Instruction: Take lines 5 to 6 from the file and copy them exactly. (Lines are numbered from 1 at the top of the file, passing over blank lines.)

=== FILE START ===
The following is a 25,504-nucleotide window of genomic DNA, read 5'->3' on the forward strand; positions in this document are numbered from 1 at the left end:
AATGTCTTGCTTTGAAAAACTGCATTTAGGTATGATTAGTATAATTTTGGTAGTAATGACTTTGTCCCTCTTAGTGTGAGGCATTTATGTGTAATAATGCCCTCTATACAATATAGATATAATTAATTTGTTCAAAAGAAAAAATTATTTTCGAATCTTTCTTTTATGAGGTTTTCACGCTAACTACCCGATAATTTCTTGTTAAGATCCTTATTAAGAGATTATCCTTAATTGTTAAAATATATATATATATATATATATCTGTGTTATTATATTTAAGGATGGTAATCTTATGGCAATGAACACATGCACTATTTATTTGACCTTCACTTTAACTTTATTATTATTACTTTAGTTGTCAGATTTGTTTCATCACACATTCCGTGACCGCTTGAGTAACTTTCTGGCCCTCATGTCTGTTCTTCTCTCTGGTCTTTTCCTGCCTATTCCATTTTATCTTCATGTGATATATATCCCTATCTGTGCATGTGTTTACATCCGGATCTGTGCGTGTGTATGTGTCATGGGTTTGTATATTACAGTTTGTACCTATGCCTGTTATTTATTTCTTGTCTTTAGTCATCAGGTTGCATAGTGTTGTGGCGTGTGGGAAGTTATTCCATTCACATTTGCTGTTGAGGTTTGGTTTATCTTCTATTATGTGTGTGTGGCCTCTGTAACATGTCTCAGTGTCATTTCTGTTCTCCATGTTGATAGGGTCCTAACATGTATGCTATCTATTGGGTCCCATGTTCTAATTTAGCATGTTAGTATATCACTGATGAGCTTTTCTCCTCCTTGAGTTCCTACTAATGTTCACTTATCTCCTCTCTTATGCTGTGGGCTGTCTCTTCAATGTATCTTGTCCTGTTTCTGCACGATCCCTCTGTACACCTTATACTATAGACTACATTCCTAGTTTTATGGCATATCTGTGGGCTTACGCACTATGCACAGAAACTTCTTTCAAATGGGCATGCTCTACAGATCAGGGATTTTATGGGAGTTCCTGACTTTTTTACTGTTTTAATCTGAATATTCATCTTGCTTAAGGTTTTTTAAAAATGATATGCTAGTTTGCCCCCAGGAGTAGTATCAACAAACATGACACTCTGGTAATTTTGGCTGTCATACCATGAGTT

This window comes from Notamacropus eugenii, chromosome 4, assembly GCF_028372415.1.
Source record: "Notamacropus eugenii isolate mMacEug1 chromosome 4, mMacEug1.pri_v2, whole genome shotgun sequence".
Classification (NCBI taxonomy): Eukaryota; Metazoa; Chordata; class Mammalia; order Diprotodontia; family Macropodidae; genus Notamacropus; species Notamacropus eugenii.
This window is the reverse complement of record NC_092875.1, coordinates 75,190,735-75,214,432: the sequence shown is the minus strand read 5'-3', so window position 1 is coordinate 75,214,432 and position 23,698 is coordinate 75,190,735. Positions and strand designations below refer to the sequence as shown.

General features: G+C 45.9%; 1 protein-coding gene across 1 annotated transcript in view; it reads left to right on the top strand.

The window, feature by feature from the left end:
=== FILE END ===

Classification (NCBI taxonomy): Eukaryota; Metazoa; Chordata; class Mammalia; order Diprotodontia; family Macropodidae; genus Notamacropus; species Notamacropus eugenii.
This window is the reverse complement of record NC_092875.1, coordinates 75,190,735-75,214,432: the sequence shown is the minus strand read 5'-3', so window position 1 is coordinate 75,214,432 and position 23,698 is coordinate 75,190,735. Positions and strand designations below refer to the sequence as shown.